Donald Sutherland with son Kiefer Sutherland - Source: X

Canadian actor Donald Sutherland, best known for his roles in M*A*S*H, The Hunger Games, Animal House, and The Dirty Dozen died Thursday at the age of 88. 

Sutherland was known for his versatility on screen, offering serious deliveries in dramas, while also being able to take on hilarious roles in some legendary comedies. 

Over his six-decade career, he won numerous awards from Emmys and Academy Awards to Critics Choice and Golden Globes, as well as being the Honorary Oscar recipient in 2017. 

Sutherland’s body of work includes some 200 film and TV credits, as well as a short stint on Broadway. 

He also is the father of Emmy-winning Kiefer Sutherland, best known for his leading role on the television series 24.

“With a heavy heart, I tell you that my father, Donald Sutherland, has passed away. I personally think one of the most important actors in the history of film. Never daunted by a role, good, bad or ugly. He loved what he did and did what he loved, and one can never ask for more than that. A life well lived,” wrote Kiefer in a social media post. 

Born in 1935, in Saint John, N.B., Sutherland’s first big break in acting came with a role in 1967 star-packed World War II drama The Dirty Dozen, directed by Robert Aldric.

Sutherland played a felon named Vernon Pinkley, alongside Lee Marvin, Charles Bronson, Ernest Borgnine, George Kennedy, Telly Savalas and others.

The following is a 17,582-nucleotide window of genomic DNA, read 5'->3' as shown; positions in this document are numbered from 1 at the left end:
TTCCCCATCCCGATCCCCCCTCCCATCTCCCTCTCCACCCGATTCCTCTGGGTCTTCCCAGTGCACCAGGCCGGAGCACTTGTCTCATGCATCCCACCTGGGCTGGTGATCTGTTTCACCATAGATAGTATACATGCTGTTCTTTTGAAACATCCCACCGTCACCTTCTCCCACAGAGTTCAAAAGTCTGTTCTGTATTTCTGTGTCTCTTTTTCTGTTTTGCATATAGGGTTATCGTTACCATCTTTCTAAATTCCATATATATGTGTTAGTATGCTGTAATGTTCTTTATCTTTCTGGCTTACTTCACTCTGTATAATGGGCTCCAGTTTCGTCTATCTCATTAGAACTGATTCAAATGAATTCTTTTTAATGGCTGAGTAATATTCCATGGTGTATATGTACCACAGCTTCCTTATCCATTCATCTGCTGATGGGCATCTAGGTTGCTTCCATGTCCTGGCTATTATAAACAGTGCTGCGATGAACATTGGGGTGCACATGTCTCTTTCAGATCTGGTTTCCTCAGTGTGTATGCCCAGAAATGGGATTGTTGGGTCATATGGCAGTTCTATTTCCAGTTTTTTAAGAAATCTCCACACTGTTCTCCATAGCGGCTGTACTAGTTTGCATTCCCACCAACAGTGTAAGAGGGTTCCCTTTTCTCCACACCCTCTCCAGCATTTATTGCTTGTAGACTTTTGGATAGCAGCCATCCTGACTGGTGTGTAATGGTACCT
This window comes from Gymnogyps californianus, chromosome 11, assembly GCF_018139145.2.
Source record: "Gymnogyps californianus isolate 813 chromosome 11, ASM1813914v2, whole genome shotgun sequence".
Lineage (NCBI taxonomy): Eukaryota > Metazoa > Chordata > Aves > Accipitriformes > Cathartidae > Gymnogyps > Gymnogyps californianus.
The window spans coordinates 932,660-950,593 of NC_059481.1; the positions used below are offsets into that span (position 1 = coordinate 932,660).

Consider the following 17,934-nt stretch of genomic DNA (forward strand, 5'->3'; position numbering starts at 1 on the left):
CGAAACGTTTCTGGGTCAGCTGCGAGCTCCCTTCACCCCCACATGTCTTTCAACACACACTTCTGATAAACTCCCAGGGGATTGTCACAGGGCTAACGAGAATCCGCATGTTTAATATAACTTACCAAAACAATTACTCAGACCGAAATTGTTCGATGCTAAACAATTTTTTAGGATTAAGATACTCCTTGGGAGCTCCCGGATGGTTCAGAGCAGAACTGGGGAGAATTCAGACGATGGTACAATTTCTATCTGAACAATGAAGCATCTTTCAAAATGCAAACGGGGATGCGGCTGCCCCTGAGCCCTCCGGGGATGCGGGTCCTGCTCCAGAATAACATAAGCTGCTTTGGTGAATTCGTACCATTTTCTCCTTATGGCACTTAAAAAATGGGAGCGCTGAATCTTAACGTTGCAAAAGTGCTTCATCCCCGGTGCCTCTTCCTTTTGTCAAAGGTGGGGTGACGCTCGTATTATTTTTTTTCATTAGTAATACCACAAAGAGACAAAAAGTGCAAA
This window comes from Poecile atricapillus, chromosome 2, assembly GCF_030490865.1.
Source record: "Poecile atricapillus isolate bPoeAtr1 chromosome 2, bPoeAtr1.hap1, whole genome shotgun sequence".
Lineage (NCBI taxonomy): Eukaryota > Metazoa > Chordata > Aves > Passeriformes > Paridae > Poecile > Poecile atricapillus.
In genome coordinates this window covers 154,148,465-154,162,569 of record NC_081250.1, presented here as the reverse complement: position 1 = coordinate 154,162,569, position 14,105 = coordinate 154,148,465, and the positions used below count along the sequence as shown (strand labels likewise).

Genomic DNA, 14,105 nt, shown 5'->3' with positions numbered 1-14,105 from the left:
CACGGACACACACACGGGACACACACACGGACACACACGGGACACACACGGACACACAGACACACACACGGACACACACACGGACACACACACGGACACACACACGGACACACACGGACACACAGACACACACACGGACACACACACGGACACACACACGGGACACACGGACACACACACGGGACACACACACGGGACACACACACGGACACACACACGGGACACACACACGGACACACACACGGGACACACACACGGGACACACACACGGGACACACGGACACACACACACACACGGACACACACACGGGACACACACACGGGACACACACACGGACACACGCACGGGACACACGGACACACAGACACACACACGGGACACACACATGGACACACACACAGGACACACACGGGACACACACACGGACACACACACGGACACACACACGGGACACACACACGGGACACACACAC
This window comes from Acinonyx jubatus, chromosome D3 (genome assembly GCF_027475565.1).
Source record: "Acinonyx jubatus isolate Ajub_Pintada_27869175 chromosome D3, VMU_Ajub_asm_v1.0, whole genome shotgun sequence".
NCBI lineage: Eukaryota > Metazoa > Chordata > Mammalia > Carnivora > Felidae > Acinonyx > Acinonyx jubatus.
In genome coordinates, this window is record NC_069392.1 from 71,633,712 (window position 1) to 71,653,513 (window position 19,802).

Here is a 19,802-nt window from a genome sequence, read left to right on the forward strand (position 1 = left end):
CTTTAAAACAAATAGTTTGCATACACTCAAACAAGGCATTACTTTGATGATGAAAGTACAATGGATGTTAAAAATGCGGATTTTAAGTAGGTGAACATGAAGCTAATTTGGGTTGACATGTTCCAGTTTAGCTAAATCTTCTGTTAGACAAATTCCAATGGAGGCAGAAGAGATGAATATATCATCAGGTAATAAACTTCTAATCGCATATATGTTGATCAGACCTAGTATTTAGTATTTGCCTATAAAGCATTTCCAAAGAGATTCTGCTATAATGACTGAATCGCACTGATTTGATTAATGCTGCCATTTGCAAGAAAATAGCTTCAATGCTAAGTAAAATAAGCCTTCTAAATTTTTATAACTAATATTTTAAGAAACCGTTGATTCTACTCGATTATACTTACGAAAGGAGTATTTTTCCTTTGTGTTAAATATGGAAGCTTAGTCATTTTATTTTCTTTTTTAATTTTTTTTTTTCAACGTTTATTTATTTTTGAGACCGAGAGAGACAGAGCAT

The film was both a critical and commercial success and is still hailed as a seminal American war movie today.

He would go on to star in another prominent war movie three years later with Kelly’s Heroes, which also had an outstanding cast that included Clint Eastwood and Don Rickles. 

When he wasn’t doing dramas, he played in comedies like The Kentucky Fried Movie, written by the creators of Airplane! 

To give an example of Sutherland’s range and tenacious work ethic, in 1978 he starred in three movies that would have to be shelved in different sections at the local video store: Invasion of the Body Snatchers, a horror-thriller, the iconic comedy Animal House and The Great Train Robbery with Sean Connery.

Sutherland had a string of comedies in the late seventies before putting on his dramatic hat again to star in Robert Redford’s Ordinary People, which won four Oscars in 1980, including Best Picture. 

Sutherland appeared in Oliver Stone’s 1991 drama JFK. While he only makes a cameo in the otherwise three-hour film, it’s arguably the most memorable scene. 

He also played the villain in The Hunger Games franchise, starring in all three films. 

Sutherland’s legacy in tinsel town was cemented in 2011, after receiving a star on the Hollywood Walk of Fame in 2011.

“Retirement for an actor is death,” Sutherland told the Hollywood Reporter at the time. “My work will continue until I die.”

He continued to act up until last year. 

He died in Miami after suffering from a long illness. He is survived by his wife Francine, his five children and four grandchildren.